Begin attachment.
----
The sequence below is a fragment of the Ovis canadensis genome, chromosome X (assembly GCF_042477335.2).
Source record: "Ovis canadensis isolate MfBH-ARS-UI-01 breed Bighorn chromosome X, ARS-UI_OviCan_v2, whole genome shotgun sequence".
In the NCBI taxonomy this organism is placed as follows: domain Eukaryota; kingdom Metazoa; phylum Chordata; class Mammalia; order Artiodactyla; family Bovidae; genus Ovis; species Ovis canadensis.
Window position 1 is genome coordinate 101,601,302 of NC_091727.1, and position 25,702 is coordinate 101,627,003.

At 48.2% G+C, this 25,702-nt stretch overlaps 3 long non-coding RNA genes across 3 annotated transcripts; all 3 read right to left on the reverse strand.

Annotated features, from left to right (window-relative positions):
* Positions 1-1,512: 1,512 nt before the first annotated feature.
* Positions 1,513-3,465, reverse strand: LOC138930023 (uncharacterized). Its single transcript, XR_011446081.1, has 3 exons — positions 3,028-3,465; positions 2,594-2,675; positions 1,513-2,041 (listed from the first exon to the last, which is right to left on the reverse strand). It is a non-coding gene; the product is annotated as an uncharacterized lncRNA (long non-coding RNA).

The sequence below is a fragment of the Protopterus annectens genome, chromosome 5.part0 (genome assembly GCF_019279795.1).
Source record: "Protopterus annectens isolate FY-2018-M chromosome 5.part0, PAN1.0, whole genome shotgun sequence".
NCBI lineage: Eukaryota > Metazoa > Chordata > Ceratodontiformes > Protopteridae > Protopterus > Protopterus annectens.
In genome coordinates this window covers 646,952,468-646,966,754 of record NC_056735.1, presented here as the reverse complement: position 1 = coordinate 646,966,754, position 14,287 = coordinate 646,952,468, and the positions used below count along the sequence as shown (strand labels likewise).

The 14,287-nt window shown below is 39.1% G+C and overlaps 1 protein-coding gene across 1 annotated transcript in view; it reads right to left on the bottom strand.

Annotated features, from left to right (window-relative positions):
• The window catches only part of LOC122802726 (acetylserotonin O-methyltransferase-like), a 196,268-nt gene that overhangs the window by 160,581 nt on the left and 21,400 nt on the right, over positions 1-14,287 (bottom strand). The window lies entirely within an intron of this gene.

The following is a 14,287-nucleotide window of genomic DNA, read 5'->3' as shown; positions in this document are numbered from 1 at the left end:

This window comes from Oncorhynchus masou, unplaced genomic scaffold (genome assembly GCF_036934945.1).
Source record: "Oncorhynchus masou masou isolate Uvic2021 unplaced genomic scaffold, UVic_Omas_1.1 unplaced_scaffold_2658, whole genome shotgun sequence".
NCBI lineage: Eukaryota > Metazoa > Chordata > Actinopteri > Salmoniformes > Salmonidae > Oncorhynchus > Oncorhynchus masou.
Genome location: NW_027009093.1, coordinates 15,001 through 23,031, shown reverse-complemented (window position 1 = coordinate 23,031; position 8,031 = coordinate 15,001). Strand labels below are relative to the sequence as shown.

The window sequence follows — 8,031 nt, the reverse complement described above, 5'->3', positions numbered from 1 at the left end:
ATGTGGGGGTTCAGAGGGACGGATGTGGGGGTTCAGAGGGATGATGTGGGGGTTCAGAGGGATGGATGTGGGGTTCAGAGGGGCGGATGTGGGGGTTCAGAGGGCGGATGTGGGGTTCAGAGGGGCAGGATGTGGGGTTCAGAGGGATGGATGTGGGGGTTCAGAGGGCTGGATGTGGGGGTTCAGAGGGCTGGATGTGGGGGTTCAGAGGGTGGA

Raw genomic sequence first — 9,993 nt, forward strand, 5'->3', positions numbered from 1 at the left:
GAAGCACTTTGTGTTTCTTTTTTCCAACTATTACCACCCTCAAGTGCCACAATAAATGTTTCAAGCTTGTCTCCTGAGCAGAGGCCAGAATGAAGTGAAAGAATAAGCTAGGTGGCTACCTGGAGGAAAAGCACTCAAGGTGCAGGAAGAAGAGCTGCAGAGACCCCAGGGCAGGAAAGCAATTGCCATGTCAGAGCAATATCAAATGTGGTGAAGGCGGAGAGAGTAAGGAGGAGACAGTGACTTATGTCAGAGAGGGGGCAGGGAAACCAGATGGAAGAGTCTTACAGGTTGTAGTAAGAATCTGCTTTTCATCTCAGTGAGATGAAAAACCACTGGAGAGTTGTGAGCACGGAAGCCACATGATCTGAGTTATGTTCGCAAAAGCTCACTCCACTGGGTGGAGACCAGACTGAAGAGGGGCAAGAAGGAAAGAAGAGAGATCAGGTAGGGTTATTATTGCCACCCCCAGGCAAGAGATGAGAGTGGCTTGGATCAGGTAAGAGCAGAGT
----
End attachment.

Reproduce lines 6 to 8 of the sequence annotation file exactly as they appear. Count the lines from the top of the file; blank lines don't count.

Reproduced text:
Annotated features, from left to right (window-relative positions):
* Positions 1-1,512: 1,512 nt before the first annotated feature.
* Positions 1,513-3,465, reverse strand: LOC138930023 (uncharacterized). Its single transcript, XR_011446081.1, has 3 exons — positions 3,028-3,465; positions 2,594-2,675; positions 1,513-2,041 (listed from the first exon to the last, which is right to left on the reverse strand). It is a non-coding gene; the product is annotated as an uncharacterized lncRNA (long non-coding RNA).